We often talk about phasing treatment for dental patients as a strategy for helping them afford care. Alternatively we look at it as following a model of care that is taught in dental school. I'd like to think about the gift of phasing care as a way to develop ownership over time. Each appointment is a chance to create new co-discovery experiences. This
A recent experience with a home remodeling contractor had me thinking about what it takes for patients to understand and appreciate the care, skill and judgement being exercised by their dentist. Dentistry is one of the most complex and precise professions, making it a challenge for dentists to communicate it, and patients to understand all that goes into
Teachers describe engagement as when the student is working as hard as the teacher. Often in dentistry we are doing all or most of the work, and the patient is simply listening. In my experience this is not an affective way to help patients move forward. I'll discuss several ways to really "engage" your patients in the exam process and increase their
Over the years I have heard many strategies that dental practices use for asking for referrals. I strongly believe that we need to ask for referrals. Patients do not always know we are accepting new patients. In my experience when we ask, our referrals will increase. The challenge for me has always been the way people ask, and feeling uncomfortable about the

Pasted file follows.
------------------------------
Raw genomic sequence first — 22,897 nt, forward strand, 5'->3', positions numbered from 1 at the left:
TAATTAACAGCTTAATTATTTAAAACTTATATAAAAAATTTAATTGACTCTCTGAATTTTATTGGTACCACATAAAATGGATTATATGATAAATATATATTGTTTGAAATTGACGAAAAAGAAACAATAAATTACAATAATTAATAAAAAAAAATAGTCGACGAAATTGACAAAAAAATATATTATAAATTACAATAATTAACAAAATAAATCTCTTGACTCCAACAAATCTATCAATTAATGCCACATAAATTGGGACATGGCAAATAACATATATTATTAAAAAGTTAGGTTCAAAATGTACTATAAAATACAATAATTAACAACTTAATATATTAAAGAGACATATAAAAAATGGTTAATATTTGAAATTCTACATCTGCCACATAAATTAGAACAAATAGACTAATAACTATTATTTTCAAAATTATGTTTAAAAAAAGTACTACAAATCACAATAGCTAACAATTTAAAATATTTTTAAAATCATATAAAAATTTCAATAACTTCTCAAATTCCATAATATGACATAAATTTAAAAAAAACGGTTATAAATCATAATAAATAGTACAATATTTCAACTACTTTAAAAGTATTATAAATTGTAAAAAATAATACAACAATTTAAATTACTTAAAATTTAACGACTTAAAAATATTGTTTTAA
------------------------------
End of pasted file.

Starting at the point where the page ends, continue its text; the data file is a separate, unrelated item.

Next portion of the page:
It is very common this time of year to send our email reminders to patients that as the year approaches the end they might want to utilize their remaining dental insurance benefits. I recently talked to a friend that received one of these emails. The conversation had me thinking about the power of personalizing our communication with patients. This may mean
It is very common when scheduling a new patient to discuss dental X-rays, specifically asking if they have X-rays from their prior office. This is often balanced by resistance or concern about taking x-rays when the patient is in the office and we are having a conversation. Changing our language about x-rays, and incorporating that new language on the new
Often when I am in practices I notice something missing in patient charts. Whether they are paper charts or electronic, we are always focused on very accurately documenting what we did, what materials we used, and even what we said. The missing element is what the patient said. Their thoughts and comments, what they shared with us are the key ingredients in
The three words "In This Practice" can be the most powerful marketing you can use. They can help you communicate your passion, philosophy, and caring. These three words tell patients the things that differentiate your office from all the other dental practices.